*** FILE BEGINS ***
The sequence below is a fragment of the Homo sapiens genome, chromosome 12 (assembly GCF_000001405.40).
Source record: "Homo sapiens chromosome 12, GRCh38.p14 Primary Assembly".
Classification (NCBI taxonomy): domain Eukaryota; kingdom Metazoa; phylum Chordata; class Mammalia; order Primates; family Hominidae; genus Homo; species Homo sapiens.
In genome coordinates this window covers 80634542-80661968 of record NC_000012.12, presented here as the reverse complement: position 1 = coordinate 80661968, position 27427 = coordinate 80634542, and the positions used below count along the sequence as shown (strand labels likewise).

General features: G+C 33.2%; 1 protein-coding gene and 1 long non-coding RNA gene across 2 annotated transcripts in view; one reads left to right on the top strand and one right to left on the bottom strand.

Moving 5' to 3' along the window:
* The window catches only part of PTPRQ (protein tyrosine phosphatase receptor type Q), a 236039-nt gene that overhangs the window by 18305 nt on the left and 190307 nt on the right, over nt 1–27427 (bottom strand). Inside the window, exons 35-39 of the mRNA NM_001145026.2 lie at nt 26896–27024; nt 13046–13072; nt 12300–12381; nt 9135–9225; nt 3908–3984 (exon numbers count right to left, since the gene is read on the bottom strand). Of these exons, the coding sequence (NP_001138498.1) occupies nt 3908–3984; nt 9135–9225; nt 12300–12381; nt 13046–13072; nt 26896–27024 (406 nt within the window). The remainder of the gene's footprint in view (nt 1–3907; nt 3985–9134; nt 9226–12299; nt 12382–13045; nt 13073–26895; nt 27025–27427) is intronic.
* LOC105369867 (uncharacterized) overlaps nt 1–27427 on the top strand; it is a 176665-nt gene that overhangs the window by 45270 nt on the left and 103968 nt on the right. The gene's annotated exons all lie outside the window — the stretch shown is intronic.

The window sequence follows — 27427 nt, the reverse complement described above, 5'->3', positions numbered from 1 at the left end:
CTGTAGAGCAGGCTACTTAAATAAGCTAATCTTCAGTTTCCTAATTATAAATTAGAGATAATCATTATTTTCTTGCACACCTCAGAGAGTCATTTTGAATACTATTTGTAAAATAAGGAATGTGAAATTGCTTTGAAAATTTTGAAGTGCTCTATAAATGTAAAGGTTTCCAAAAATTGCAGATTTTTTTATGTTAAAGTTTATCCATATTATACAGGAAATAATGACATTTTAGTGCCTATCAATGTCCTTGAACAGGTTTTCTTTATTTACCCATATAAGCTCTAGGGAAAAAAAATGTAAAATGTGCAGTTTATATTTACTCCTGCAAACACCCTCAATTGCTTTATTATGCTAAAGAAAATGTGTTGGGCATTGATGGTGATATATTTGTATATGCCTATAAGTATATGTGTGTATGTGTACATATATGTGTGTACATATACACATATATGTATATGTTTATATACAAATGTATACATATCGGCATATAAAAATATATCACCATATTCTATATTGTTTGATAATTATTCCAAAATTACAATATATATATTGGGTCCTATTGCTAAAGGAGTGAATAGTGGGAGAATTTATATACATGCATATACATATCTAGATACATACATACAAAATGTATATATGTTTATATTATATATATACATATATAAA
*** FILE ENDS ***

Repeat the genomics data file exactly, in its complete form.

The sequence below is a fragment of the Homo sapiens genome, chromosome 12 (assembly GCF_000001405.40).
Source record: "Homo sapiens chromosome 12, GRCh38.p14 Primary Assembly".
Classification (NCBI taxonomy): domain Eukaryota; kingdom Metazoa; phylum Chordata; class Mammalia; order Primates; family Hominidae; genus Homo; species Homo sapiens.
In genome coordinates this window covers 80634542-80661968 of record NC_000012.12, presented here as the reverse complement: position 1 = coordinate 80661968, position 27427 = coordinate 80634542, and the positions used below count along the sequence as shown (strand labels likewise).

General features: G+C 33.2%; 1 protein-coding gene and 1 long non-coding RNA gene across 2 annotated transcripts in view; one reads left to right on the top strand and one right to left on the bottom strand.

Moving 5' to 3' along the window:
* The window catches only part of PTPRQ (protein tyrosine phosphatase receptor type Q), a 236039-nt gene that overhangs the window by 18305 nt on the left and 190307 nt on the right, over nt 1–27427 (bottom strand). Inside the window, exons 35-39 of the mRNA NM_001145026.2 lie at nt 26896–27024; nt 13046–13072; nt 12300–12381; nt 9135–9225; nt 3908–3984 (exon numbers count right to left, since the gene is read on the bottom strand). Of these exons, the coding sequence (NP_001138498.1) occupies nt 3908–3984; nt 9135–9225; nt 12300–12381; nt 13046–13072; nt 26896–27024 (406 nt within the window). The remainder of the gene's footprint in view (nt 1–3907; nt 3985–9134; nt 9226–12299; nt 12382–13045; nt 13073–26895; nt 27025–27427) is intronic.
* LOC105369867 (uncharacterized) overlaps nt 1–27427 on the top strand; it is a 176665-nt gene that overhangs the window by 45270 nt on the left and 103968 nt on the right. The gene's annotated exons all lie outside the window — the stretch shown is intronic.

The window sequence follows — 27427 nt, the reverse complement described above, 5'->3', positions numbered from 1 at the left end:
CTGTAGAGCAGGCTACTTAAATAAGCTAATCTTCAGTTTCCTAATTATAAATTAGAGATAATCATTATTTTCTTGCACACCTCAGAGAGTCATTTTGAATACTATTTGTAAAATAAGGAATGTGAAATTGCTTTGAAAATTTTGAAGTGCTCTATAAATGTAAAGGTTTCCAAAAATTGCAGATTTTTTTATGTTAAAGTTTATCCATATTATACAGGAAATAATGACATTTTAGTGCCTATCAATGTCCTTGAACAGGTTTTCTTTATTTACCCATATAAGCTCTAGGGAAAAAAAATGTAAAATGTGCAGTTTATATTTACTCCTGCAAACACCCTCAATTGCTTTATTATGCTAAAGAAAATGTGTTGGGCATTGATGGTGATATATTTGTATATGCCTATAAGTATATGTGTGTATGTGTACATATATGTGTGTACATATACACATATATGTATATGTTTATATACAAATGTATACATATCGGCATATAAAAATATATCACCATATTCTATATTGTTTGATAATTATTCCAAAATTACAATATATATATTGGGTCCTATTGCTAAAGGAGTGAATAGTGGGAGAATTTATATACATGCATATACATATCTAGATACATACATACAAAATGTATATATGTTTATATTATATATATACATATATAAA